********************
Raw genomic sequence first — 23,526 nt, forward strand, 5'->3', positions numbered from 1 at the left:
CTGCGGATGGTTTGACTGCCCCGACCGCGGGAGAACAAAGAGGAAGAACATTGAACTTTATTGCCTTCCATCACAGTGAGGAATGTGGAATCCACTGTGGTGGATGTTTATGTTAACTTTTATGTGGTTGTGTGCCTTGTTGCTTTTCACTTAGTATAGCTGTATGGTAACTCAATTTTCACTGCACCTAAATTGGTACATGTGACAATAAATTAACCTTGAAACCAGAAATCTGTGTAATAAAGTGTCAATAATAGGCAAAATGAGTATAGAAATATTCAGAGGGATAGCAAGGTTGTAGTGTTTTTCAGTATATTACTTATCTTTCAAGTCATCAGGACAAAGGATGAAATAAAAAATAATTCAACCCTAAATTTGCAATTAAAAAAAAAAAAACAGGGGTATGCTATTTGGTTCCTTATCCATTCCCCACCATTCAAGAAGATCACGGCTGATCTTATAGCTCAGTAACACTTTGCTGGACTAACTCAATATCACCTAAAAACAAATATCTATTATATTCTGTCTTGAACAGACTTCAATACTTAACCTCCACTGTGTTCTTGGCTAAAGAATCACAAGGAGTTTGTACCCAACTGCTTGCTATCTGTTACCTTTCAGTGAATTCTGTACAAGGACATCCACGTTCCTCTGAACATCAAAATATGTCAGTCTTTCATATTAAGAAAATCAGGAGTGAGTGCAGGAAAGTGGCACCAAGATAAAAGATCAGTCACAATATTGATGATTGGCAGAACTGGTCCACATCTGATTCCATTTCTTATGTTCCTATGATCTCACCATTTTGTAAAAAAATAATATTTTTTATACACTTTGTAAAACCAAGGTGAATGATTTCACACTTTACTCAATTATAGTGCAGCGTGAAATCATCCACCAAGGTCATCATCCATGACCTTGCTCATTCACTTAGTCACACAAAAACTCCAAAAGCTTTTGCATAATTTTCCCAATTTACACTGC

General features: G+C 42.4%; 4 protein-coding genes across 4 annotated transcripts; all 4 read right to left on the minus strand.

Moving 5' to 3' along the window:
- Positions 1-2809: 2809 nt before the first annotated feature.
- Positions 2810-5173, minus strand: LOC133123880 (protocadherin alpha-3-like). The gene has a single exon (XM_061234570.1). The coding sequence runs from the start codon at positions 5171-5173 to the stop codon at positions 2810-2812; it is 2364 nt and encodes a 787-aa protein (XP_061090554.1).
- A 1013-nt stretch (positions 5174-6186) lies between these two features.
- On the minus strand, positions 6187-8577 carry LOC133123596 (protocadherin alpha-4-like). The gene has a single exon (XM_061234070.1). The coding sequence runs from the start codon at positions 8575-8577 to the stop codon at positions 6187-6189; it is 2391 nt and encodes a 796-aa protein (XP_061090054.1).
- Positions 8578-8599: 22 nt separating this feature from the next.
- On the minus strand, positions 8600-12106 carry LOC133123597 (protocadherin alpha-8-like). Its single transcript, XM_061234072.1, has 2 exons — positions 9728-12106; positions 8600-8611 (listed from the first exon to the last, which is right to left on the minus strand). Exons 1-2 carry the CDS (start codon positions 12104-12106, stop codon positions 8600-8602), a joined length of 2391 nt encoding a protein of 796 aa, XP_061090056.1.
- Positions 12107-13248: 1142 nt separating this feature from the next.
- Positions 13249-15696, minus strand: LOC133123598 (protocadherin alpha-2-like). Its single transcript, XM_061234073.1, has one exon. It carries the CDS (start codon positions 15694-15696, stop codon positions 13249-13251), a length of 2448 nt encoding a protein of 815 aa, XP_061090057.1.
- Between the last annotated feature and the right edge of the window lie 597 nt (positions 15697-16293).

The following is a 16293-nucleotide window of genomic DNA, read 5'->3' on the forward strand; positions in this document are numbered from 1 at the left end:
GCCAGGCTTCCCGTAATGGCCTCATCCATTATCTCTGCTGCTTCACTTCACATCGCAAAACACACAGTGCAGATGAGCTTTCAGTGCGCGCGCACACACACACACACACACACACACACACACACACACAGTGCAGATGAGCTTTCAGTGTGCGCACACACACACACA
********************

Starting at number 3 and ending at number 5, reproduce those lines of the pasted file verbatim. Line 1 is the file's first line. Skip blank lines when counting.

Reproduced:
General features: G+C 42.4%; 4 protein-coding genes across 4 annotated transcripts; all 4 read right to left on the minus strand.

Moving 5' to 3' along the window:
- Positions 1-2809: 2809 nt before the first annotated feature.